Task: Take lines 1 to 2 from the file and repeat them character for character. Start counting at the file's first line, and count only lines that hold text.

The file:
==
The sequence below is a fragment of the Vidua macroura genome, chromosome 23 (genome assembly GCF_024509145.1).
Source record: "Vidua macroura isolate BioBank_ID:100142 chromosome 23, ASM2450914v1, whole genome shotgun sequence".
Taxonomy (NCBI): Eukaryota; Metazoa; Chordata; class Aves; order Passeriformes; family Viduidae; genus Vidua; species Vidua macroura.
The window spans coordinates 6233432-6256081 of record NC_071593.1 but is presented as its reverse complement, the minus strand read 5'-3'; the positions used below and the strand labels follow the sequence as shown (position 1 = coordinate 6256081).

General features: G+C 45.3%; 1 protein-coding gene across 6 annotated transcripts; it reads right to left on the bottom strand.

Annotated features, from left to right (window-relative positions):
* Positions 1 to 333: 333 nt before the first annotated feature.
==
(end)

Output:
The sequence below is a fragment of the Vidua macroura genome, chromosome 23 (genome assembly GCF_024509145.1).
Source record: "Vidua macroura isolate BioBank_ID:100142 chromosome 23, ASM2450914v1, whole genome shotgun sequence".